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Migration and wintering of a declining seabird, the thick-billed murre Uria lomvia, on an ocean basin scale : Conservation implications

Frederiksen, Morten; Descamps, Sébastien; Erikstad, Kjell Einar; Gaston, Anthony J.; Gilchrist, H. Grant; Grémillet, David; Johansen, Kasper L.; Kolbeinsson, Yann; Linnebjerg, Jannie F. LU and Mallory, Mark L., et al. (2016) In Biological Conservation 200. p.26-35
Abstract

Pelagic seabirds are exposed to an array of potential threats during the non-breeding period, and effective management of these threats on a large scale requires knowledge of which populations winter where. Thick-billed murres (Uria lomvia) are emblematic of this conservation challenge, since they breed widely in the circumpolar Arctic, with many declining populations in the Atlantic. Threats facing murres include hunting, oil spills, bycatch and oceanic change influencing prey availability. Previous knowledge of migration pathways was insufficient to estimate the composition of various wintering populations. We collated tracking data (light-based geolocation) of 320 murres from 18 colonies in Canada, Greenland, Iceland, Svalbard and... (More)

Pelagic seabirds are exposed to an array of potential threats during the non-breeding period, and effective management of these threats on a large scale requires knowledge of which populations winter where. Thick-billed murres (Uria lomvia) are emblematic of this conservation challenge, since they breed widely in the circumpolar Arctic, with many declining populations in the Atlantic. Threats facing murres include hunting, oil spills, bycatch and oceanic change influencing prey availability. Previous knowledge of migration pathways was insufficient to estimate the composition of various wintering populations. We collated tracking data (light-based geolocation) of 320 murres from 18 colonies in Canada, Greenland, Iceland, Svalbard and mainland Norway. Data were combined with breeding population counts to estimate the size and composition of wintering populations. The main wintering areas were off Newfoundland and Labrador, off West Greenland, and around Iceland. Winter areas were associated with the interface between High and Low Arctic ocean regimes. There was strong correspondence between wintering area and breeding population status: stable populations breeding in Canada and Northwest Greenland wintered mainly off Canada, whereas declining populations from Svalbard and Iceland wintered mainly off West Greenland and around Iceland. Many populations used distinct post-breeding areas, presumably for moulting; some of these areas were previously unknown. In some populations, there was a clear tendency for females to migrate south earlier than males, which accompany flightless fledglings when they leave the colony. Our study provides a key example of the urgency of coordinated, transoceanic management of vulnerable migratory species such as seabirds.

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@article{fbeb6e12-5b13-439f-afed-0dd429f17c0f,
  abstract     = {<p>Pelagic seabirds are exposed to an array of potential threats during the non-breeding period, and effective management of these threats on a large scale requires knowledge of which populations winter where. Thick-billed murres (Uria lomvia) are emblematic of this conservation challenge, since they breed widely in the circumpolar Arctic, with many declining populations in the Atlantic. Threats facing murres include hunting, oil spills, bycatch and oceanic change influencing prey availability. Previous knowledge of migration pathways was insufficient to estimate the composition of various wintering populations. We collated tracking data (light-based geolocation) of 320 murres from 18 colonies in Canada, Greenland, Iceland, Svalbard and mainland Norway. Data were combined with breeding population counts to estimate the size and composition of wintering populations. The main wintering areas were off Newfoundland and Labrador, off West Greenland, and around Iceland. Winter areas were associated with the interface between High and Low Arctic ocean regimes. There was strong correspondence between wintering area and breeding population status: stable populations breeding in Canada and Northwest Greenland wintered mainly off Canada, whereas declining populations from Svalbard and Iceland wintered mainly off West Greenland and around Iceland. Many populations used distinct post-breeding areas, presumably for moulting; some of these areas were previously unknown. In some populations, there was a clear tendency for females to migrate south earlier than males, which accompany flightless fledglings when they leave the colony. Our study provides a key example of the urgency of coordinated, transoceanic management of vulnerable migratory species such as seabirds.</p>},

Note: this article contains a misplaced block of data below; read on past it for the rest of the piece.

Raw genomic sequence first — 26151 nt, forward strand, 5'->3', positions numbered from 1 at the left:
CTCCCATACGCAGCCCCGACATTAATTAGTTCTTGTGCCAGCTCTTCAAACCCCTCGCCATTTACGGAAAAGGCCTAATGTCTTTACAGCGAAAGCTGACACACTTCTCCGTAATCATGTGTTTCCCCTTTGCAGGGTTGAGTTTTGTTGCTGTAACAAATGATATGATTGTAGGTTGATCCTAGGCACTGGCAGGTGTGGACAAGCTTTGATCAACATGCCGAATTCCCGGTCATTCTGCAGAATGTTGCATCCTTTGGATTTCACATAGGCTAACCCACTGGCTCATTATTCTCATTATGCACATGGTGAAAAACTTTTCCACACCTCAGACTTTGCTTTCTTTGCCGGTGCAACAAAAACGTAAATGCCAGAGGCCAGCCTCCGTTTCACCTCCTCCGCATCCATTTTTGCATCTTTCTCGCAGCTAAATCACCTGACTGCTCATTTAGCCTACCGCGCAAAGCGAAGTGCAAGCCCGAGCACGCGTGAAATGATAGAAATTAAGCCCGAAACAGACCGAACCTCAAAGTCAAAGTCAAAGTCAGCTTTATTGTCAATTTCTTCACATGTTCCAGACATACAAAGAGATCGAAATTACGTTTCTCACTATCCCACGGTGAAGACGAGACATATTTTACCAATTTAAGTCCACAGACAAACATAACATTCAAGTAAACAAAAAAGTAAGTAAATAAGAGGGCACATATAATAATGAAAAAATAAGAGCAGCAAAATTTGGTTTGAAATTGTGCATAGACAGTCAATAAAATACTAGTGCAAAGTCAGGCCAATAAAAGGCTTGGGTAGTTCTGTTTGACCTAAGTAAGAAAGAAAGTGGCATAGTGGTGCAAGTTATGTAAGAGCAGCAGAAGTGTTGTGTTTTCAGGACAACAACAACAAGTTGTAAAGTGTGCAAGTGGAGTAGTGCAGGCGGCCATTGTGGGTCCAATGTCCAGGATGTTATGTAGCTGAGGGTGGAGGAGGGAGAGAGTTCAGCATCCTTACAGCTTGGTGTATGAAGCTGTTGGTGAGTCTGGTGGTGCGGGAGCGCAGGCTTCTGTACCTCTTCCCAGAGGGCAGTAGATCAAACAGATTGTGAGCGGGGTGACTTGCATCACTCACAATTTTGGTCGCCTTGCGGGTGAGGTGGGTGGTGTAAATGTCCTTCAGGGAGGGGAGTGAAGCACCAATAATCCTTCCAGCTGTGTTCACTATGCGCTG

author       = {Frederiksen, Morten and Descamps, Sébastien and Erikstad, Kjell Einar and Gaston, Anthony J. and Gilchrist, H. Grant and Grémillet, David and Johansen, Kasper L. and Kolbeinsson, Yann and Linnebjerg, Jannie F. and Mallory, Mark L. and McFarlane Tranquilla, Laura A. and Merkel, Flemming R. and Montevecchi, William A. and Mosbech, Anders and Reiertsen, Tone K. and Robertson, Gregory J. and Steen, Harald and Strøm, Hallvard and Thórarinsson, Thorkell L.},
  issn         = {0006-3207},
  keyword      = {Brünnich's guillemot,Geolocation,Migration,Seabird,Thick-billed murre,Winter distribution},
  language     = {eng},
  month        = {08},
  pages        = {26--35},
  publisher    = {Elsevier},
  series       = {Biological Conservation},
  title        = {Migration and wintering of a declining seabird, the thick-billed murre Uria lomvia, on an ocean basin scale : Conservation implications},
  url          = {http://dx.doi.org/10.1016/j.biocon.2016.05.011},
  volume       = {200},
  year         = {2016},
}